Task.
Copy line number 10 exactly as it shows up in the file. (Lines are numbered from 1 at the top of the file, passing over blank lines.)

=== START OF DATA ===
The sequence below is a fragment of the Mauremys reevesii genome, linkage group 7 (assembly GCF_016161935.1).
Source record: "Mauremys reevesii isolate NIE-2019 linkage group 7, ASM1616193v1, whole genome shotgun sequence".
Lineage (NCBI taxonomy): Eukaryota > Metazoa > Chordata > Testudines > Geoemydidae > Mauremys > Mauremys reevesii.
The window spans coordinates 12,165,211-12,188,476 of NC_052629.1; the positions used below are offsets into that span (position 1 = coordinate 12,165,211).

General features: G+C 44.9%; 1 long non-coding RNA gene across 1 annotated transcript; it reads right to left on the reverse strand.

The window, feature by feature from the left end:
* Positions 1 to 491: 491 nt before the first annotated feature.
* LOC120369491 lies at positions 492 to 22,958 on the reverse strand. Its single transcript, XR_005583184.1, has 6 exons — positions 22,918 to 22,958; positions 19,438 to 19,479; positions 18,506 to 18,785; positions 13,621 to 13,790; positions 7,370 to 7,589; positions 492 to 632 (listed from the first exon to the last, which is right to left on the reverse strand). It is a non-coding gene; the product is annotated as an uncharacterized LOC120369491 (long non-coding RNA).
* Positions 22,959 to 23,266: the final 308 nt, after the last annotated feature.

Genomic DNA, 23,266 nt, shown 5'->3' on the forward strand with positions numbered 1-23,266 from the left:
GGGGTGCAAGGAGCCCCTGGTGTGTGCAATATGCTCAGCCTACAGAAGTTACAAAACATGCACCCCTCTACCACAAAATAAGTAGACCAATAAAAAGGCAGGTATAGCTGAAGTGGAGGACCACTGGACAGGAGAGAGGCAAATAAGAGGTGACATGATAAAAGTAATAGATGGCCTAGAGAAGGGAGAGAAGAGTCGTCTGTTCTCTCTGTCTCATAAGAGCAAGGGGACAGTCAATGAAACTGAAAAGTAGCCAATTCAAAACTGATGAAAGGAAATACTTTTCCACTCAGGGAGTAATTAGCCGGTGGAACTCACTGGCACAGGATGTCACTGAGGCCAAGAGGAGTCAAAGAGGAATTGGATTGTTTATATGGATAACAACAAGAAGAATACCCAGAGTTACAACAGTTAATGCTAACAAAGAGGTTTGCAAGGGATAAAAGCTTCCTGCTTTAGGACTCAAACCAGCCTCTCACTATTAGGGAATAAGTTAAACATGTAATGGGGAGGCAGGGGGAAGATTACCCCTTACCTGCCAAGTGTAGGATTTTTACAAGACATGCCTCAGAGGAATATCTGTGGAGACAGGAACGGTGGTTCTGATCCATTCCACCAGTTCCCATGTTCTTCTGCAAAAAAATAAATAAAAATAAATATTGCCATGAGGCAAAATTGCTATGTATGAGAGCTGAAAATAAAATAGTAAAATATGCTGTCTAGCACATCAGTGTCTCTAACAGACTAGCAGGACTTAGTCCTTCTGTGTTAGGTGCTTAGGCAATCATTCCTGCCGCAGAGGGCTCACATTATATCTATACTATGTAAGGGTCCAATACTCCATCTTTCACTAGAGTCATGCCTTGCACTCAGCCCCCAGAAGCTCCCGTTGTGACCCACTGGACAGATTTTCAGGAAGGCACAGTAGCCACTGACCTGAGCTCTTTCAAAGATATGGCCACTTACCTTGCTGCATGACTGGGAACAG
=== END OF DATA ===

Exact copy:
Genomic DNA, 23,266 nt, shown 5'->3' on the forward strand with positions numbered 1-23,266 from the left: